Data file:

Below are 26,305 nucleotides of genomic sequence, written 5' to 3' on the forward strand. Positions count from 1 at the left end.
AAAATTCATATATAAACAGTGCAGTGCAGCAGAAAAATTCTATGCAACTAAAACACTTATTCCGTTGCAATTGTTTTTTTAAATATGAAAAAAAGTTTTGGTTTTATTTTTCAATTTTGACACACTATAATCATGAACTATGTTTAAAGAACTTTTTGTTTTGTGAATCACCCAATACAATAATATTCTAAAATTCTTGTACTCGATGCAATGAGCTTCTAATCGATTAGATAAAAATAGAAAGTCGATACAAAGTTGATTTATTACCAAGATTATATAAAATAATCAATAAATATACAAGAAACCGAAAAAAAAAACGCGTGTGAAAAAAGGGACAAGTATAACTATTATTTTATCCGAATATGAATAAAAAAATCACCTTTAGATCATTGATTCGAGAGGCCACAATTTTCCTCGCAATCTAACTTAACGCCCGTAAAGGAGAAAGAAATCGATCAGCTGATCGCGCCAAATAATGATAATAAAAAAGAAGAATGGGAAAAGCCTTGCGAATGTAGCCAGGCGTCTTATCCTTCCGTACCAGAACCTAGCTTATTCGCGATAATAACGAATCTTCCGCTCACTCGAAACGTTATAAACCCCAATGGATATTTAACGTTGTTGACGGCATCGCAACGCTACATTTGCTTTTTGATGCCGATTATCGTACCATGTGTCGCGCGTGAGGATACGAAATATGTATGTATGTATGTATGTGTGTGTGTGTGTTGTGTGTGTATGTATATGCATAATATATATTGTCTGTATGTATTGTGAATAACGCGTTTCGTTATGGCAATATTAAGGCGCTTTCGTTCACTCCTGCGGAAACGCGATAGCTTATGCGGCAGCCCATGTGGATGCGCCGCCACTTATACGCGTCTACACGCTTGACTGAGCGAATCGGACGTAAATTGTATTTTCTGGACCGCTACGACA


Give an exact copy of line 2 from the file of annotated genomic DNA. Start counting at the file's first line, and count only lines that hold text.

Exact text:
AAAATTCATATATAAACAGTGCAGTGCAGCAGAAAAATTCTATGCAACTAAAACACTTATTCCGTTGCAATTGTTTTTTTAAATATGAAAAAAAGTTTTGGTTTTATTTTTCAATTTTGACACACTATAATCATGAACTATGTTTAAAGAACTTTTTGTTTTGTGAATCACCCAATACAATAATATTCTAAAATTCTTGTACTCGATGCAATGAGCTTCTAATCGATTAGATAAAAATAGAAAGTCGATACAAAGTTGATTTATTACCAAGATTATATAAAATAATCAATAAATATACAAGAAACCGAAAAAAAAAACGCGTGTGAAAAAAGGGACAAGTATAACTATTATTTTATCCGAATATGAATAAAAAAATCACCTTTAGATCATTGATTCGAGAGGCCACAATTTTCCTCGCAATCTAACTTAACGCCCGTAAAGGAGAAAGAAATCGATCAGCTGATCGCGCCAAATAATGATAATAAAAAAGAAGAATGGGAAAAGCCTTGCGAATGTAGCCAGGCGTCTTATCCTTCCGTACCAGAACCTAGCTTATTCGCGATAATAACGAATCTTCCGCTCACTCGAAACGTTATAAACCCCAATGGATATTTAACGTTGTTGACGGCATCGCAACGCTACATTTGCTTTTTGATGCCGATTATCGTACCATGTGTCGCGCGTGAGGATACGAAATATGTATGTATGTATGTATGTGTGTGTGTGTGTTGTGTGTGTATGTATATGCATAATATATATTGTCTGTATGTATTGTGAATAACGCGTTTCGTTATGGCAATATTAAGGCGCTTTCGTTCACTCCTGCGGAAACGCGATAGCTTATGCGGCAGCCCATGTGGATGCGCCGCCACTTATACGCGTCTACACGCTTGACTGAGCGAATCGGACGTAAATTGTATTTTCTGGACCGCTACGACA